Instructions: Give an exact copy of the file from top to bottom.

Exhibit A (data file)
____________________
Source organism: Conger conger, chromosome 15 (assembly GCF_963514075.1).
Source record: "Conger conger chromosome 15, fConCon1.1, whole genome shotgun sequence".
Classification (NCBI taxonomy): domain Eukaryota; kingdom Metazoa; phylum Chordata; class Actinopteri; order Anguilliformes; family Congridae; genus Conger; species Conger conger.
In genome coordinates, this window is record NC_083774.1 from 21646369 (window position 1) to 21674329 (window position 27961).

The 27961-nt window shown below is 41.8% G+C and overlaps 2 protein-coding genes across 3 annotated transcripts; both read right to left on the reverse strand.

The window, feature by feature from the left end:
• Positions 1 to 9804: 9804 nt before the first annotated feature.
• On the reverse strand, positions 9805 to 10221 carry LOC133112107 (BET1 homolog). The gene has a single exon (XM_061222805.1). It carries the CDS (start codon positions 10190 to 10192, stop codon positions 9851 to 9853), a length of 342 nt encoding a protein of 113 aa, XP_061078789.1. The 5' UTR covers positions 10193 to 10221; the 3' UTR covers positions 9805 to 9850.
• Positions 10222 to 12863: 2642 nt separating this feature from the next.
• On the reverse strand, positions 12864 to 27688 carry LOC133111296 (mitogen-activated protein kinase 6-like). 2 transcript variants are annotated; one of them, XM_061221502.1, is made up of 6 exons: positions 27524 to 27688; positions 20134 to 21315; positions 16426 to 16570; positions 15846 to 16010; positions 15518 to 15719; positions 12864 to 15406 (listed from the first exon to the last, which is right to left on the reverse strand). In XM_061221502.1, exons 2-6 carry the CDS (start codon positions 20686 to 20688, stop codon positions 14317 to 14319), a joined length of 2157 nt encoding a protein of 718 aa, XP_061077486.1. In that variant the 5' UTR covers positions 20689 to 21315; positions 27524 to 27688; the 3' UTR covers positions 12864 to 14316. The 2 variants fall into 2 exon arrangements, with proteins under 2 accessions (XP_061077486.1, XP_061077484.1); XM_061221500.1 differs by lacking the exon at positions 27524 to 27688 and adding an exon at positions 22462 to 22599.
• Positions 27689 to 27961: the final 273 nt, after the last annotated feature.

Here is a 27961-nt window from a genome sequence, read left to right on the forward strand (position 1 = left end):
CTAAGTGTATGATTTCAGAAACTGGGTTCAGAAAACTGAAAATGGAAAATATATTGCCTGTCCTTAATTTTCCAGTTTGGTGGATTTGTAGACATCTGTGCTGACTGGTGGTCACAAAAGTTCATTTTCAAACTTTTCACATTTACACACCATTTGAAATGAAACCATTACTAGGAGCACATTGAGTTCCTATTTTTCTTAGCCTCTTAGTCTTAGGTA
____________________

Source organism: Conger conger, chromosome 15 (assembly GCF_963514075.1).
Source record: "Conger conger chromosome 15, fConCon1.1, whole genome shotgun sequence".
Classification (NCBI taxonomy): domain Eukaryota; kingdom Metazoa; phylum Chordata; class Actinopteri; order Anguilliformes; family Congridae; genus Conger; species Conger conger.
In genome coordinates, this window is record NC_083774.1 from 21646369 (window position 1) to 21674329 (window position 27961).

The 27961-nt window shown below is 41.8% G+C and overlaps 2 protein-coding genes across 3 annotated transcripts; both read right to left on the reverse strand.

The window, feature by feature from the left end:
• Positions 1 to 9804: 9804 nt before the first annotated feature.
• On the reverse strand, positions 9805 to 10221 carry LOC133112107 (BET1 homolog). The gene has a single exon (XM_061222805.1). It carries the CDS (start codon positions 10190 to 10192, stop codon positions 9851 to 9853), a length of 342 nt encoding a protein of 113 aa, XP_061078789.1. The 5' UTR covers positions 10193 to 10221; the 3' UTR covers positions 9805 to 9850.
• Positions 10222 to 12863: 2642 nt separating this feature from the next.
• On the reverse strand, positions 12864 to 27688 carry LOC133111296 (mitogen-activated protein kinase 6-like). 2 transcript variants are annotated; one of them, XM_061221502.1, is made up of 6 exons: positions 27524 to 27688; positions 20134 to 21315; positions 16426 to 16570; positions 15846 to 16010; positions 15518 to 15719; positions 12864 to 15406 (listed from the first exon to the last, which is right to left on the reverse strand). In XM_061221502.1, exons 2-6 carry the CDS (start codon positions 20686 to 20688, stop codon positions 14317 to 14319), a joined length of 2157 nt encoding a protein of 718 aa, XP_061077486.1. In that variant the 5' UTR covers positions 20689 to 21315; positions 27524 to 27688; the 3' UTR covers positions 12864 to 14316. The 2 variants fall into 2 exon arrangements, with proteins under 2 accessions (XP_061077486.1, XP_061077484.1); XM_061221500.1 differs by lacking the exon at positions 27524 to 27688 and adding an exon at positions 22462 to 22599.
• Positions 27689 to 27961: the final 273 nt, after the last annotated feature.

Here is a 27961-nt window from a genome sequence, read left to right on the forward strand (position 1 = left end):
CTAAGTGTATGATTTCAGAAACTGGGTTCAGAAAACTGAAAATGGAAAATATATTGCCTGTCCTTAATTTTCCAGTTTGGTGGATTTGTAGACATCTGTGCTGACTGGTGGTCACAAAAGTTCATTTTCAAACTTTTCACATTTACACACCATTTGAAATGAAACCATTACTAGGAGCACATTGAGTTCCTATTTTTCTTAGCCTCTTAGTCTTAGGTA